June 30, 2013

Stanton A. Glantz, PhD

Philippine FDA warns about secondhand emissions from e-cigs, urges including in local clean indoor air laws

The Philippine FDA has issued an advisory on e-cigarettes, "Secondary exposure to e-cigarette emission might be harmful to health." 

The Philippine FDA notes that "Electronic cigarettes are not emission-free.   E-cigarettes contain volatile organic substances, including propylene glycol, flavors and nicotine, and are emitted as mist or aerosol into indoor air.  Study showed that these ultrafine liquid particles ... may penetrate deeply into lungs."  These ultrafine particles are an important cause of heart attacks with a nonlinear dose-response, i.e., low levels of exposure have big effects.

The advisory goes on to state, "four of the metals measures, namely sodium, iron, aluminum and nickel, were present at higher levels that those known in cigarette smoke.  Five others, namely copper, magnesium, lead, chromium, manganese, were present in the same amount, while potassium and zinc were present at lower levels.  Nickel and chromium are carcinogenic and lead is suspected to be carcinogenic.  If several people are using e-cigarettes in a room at the same time, considerable indoor air pollution will accumulate and may result in harmful second-hand exposure." [emphasis added]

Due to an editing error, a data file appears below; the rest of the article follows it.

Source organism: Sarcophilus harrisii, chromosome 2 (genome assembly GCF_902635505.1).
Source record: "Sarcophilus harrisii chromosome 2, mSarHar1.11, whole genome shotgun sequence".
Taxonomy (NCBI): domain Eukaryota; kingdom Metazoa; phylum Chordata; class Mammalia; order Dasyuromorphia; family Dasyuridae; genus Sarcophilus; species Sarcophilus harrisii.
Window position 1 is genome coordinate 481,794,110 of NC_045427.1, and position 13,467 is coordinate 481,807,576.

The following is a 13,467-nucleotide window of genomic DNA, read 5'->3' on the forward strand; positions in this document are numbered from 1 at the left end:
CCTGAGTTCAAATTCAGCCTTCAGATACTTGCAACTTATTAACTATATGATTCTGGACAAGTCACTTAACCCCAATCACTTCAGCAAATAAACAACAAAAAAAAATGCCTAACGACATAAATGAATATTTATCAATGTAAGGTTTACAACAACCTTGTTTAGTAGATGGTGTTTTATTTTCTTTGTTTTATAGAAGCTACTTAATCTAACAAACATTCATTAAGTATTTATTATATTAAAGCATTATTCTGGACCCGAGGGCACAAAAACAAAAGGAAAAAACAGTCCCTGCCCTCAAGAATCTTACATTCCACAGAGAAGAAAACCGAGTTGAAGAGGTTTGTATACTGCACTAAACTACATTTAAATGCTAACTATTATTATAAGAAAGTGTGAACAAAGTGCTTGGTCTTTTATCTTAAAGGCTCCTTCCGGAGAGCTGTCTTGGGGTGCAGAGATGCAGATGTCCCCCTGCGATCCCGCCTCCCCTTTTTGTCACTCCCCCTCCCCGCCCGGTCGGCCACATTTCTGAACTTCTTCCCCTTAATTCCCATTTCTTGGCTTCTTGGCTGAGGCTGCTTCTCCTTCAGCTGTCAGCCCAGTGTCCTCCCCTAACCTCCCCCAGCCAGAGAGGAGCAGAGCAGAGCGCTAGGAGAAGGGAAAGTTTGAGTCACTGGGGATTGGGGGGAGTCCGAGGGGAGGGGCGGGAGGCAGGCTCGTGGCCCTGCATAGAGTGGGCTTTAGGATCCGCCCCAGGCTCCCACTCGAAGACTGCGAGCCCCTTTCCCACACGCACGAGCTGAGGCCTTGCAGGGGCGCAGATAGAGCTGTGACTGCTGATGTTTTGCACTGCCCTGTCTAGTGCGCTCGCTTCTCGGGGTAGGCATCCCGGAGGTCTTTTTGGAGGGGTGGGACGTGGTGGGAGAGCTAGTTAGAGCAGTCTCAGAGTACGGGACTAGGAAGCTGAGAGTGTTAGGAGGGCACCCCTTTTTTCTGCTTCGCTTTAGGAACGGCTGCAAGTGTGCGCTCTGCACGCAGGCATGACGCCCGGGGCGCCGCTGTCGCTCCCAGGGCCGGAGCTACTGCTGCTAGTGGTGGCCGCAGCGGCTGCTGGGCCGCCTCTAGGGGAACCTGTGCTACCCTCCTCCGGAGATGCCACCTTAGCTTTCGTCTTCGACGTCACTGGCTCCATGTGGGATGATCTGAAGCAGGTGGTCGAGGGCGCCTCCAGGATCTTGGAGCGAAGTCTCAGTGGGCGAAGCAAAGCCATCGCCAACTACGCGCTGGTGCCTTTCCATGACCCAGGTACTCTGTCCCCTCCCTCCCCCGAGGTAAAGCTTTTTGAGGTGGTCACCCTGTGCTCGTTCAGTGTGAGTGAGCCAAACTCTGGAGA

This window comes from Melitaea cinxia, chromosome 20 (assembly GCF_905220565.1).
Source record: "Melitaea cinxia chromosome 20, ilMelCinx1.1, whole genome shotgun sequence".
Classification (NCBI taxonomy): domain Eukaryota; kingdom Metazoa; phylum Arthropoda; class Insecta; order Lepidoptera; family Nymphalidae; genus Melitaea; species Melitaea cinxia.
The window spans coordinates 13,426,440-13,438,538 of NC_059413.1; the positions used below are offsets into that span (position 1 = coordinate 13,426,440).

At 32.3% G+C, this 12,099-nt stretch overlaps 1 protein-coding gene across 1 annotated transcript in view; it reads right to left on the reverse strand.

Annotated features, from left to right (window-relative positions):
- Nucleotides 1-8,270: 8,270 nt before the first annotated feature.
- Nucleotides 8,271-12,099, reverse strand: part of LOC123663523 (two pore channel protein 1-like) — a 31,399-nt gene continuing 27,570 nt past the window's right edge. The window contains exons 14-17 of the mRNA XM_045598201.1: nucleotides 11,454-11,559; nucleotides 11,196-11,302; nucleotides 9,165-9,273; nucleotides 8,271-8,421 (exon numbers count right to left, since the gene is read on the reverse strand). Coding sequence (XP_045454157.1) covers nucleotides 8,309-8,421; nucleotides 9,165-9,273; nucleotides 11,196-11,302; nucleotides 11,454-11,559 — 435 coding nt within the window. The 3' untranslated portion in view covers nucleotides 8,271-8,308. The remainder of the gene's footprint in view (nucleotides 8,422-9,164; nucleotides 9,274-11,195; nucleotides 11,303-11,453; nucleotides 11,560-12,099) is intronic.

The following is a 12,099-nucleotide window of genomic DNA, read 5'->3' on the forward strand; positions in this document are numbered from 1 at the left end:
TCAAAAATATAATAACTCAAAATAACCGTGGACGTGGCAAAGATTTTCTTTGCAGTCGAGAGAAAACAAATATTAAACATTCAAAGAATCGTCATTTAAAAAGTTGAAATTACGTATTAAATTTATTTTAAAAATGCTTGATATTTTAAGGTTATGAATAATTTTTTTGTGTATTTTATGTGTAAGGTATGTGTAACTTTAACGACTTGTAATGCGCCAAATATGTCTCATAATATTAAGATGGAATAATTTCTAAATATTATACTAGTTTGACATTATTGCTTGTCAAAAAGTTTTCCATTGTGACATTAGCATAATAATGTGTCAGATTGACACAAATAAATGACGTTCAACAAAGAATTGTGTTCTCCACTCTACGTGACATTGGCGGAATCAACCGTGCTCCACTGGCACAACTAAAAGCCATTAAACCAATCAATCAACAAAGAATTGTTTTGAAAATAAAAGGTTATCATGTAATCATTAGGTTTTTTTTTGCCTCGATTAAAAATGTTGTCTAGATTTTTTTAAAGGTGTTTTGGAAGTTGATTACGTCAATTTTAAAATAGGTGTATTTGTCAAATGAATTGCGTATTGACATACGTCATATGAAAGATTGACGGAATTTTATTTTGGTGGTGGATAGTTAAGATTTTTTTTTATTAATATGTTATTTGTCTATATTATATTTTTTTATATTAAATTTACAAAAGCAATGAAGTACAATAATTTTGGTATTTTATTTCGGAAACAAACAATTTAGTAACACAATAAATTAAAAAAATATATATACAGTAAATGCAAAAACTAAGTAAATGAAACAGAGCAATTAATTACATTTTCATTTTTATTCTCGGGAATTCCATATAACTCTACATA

The FDA ends saying, "local government units shall be guided by this advisory in strengthening their ordinances against smoking in public places and on second-hand exposure to harmful substances."

Needless to say the Philippine ecigs lobby is attacking the Philippine FDA using language reminiscent of US cigarette company attacks on Surgeon General reports (press coverage).

The Philippine FDA relied on the excellent report, Electronic Cigarettes – An Overview, released by the German Cancer Research Center, Heidelberg (DKNZ) earlier this year.


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